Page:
Being shackled to a hospital bed while giving birth is not a normal though that comes to mind for most women but for some women this is the reality of what bringing a life into this world is. The female prison population has grown over 400 percent since the introduction of mandatory minimum drug sentences in the 1980’s. According to a 2008 report from the U.S. Bureau of Justice, over 215,000 women were behind bars. Two thirds of women behind bars are in prison due to non-violent drug or property offenses. Seventy five percent of women behind bars are mothers and five to six percent of women entering jail or prison are pregnant at the time. Those numbers are astonishing to say the least and the number of women being incarcerated every year is only continuing to rise.
Many would argue that prisons which were built to house men and are not equipped to handle the necessary health and reproductive needs of women. Prenatal care is often limited and the expectant mothers have very limited access to relatives and friends to help provide stability in the expectant mother’s life. There have been numerous cases and law suits where women have gone into labor and delivered their babies in their prison cell with the help of the prison nurse, fellow inmates, and correctional guards; because prison employees did not believe the women that they really were in labor. Listed below is just one case where being pregnant while incarcerated turned deadly:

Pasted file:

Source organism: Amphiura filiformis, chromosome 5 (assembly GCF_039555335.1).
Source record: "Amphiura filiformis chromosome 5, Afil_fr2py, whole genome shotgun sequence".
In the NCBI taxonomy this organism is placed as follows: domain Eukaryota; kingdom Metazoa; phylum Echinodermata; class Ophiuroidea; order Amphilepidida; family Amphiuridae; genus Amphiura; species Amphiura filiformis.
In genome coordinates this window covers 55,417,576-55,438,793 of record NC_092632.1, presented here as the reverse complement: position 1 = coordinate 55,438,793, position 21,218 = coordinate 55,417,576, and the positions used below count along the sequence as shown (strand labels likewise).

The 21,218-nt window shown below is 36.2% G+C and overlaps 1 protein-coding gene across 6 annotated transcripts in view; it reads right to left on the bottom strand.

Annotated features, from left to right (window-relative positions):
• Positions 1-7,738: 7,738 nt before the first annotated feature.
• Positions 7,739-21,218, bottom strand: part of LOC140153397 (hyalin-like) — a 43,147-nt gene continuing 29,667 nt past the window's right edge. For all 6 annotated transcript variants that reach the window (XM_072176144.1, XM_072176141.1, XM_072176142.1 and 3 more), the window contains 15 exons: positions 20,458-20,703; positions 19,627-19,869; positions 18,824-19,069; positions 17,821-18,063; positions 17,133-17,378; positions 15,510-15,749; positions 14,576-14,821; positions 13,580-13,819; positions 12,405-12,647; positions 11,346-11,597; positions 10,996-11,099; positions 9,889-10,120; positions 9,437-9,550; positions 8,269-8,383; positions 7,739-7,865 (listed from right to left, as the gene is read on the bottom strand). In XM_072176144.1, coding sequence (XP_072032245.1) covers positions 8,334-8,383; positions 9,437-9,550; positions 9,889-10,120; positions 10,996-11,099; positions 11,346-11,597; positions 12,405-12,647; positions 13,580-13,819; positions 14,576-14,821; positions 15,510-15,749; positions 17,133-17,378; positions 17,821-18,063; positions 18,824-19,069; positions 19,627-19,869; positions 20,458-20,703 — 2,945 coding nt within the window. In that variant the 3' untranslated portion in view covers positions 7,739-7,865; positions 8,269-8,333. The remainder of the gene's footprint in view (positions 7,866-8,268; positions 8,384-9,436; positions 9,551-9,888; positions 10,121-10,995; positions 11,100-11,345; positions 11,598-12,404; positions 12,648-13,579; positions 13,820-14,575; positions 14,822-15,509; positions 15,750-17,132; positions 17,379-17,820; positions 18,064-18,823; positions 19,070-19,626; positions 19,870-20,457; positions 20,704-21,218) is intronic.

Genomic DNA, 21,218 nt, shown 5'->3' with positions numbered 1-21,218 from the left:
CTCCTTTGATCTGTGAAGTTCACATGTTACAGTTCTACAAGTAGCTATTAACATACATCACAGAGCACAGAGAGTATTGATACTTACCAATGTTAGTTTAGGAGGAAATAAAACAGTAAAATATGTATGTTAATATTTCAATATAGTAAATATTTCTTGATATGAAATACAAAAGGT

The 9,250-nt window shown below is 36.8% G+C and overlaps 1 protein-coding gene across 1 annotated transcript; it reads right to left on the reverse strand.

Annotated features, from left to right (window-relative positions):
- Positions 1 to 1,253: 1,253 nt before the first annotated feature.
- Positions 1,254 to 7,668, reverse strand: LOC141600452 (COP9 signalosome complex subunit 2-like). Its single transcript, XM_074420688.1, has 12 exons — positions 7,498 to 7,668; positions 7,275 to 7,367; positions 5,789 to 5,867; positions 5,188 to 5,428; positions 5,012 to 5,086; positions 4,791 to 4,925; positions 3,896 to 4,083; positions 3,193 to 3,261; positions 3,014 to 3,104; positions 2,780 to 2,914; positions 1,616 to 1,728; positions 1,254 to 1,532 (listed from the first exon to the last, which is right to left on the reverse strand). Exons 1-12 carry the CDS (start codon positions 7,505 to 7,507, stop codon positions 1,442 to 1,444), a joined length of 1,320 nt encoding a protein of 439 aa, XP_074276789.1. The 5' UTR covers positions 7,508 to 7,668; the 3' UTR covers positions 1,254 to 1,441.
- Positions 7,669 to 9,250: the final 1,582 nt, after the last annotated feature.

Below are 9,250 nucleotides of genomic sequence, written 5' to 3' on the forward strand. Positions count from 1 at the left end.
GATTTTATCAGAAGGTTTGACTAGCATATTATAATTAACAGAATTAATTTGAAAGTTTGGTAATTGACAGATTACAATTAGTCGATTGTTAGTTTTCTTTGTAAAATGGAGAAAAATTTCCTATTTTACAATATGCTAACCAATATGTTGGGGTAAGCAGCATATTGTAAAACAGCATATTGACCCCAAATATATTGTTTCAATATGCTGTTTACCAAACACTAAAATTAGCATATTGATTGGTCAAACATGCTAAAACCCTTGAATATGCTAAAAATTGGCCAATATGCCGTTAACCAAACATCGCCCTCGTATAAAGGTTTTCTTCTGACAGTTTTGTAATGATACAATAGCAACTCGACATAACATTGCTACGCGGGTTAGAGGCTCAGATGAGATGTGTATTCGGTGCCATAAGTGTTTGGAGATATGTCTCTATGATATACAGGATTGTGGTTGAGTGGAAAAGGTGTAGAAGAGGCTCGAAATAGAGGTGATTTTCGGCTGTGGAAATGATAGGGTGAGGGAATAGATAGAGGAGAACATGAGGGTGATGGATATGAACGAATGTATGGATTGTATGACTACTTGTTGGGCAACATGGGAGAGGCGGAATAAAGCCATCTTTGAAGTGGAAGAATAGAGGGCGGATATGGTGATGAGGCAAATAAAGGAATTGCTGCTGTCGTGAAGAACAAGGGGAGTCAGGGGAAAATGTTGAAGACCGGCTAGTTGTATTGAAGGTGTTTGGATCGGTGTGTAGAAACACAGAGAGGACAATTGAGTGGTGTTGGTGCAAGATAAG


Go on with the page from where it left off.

“In the Collier County Jail in Florida, Joan S. repeatedly sought medical attention because she was near her due date and leaking amniotic fluid; this went on for almost two weeks. By the time she got an ultrasound, the doctor informed her that all of her amniotic fluid was gone and her fetus’s skull had collapsed. Jail officials then delayed taking her to the hospital, putting her at risk for septic shock the longer the dead fetus remained inside her. As if this were not bad enough, the jail delayed giving her a shot she needed because she has Rh-negative blood, which could cause complications if she becomes pregnant in the future. She is only 22.” (womenandprison.org)
There are a few states, Illinois included where it is now illegal and unconstitutional for pregnant women to be shackled to a hospital bed while giving birth and after while receiving post-delivery care. Doctors argued that the risk involved when a woman is shackled to a bed during delivery is inhumane and a great health risk for the mother and the baby. If the mother needs moved abruptly to change positions to get the baby out or if a cesarean section is deemed necessary then being shackled to a hospital bed prevents adequate care from being performed and can be life threatening.
There is a bill currently in the works for the state of Massachusetts. The bill would require that all pregnant women behind bars be guaranteed medical care, access to specialists if need be, one hour of ambulatory movement a day, a proper diet for expectant mothers, prenatal vitamins, and access to prenatal classes. There would also be appropriate post-partum care, including screenings for postpartum depression.
There is no argument that these women have committed a crime and should be punished and incarcerated for their crimes, but even pregnant women behind bars deserve and should have the same opportunities and treatment as a woman who is not incarcerated. They should be treated with respect, dignity, and compassion regardless of the misfortune of being pregnant and behind bars.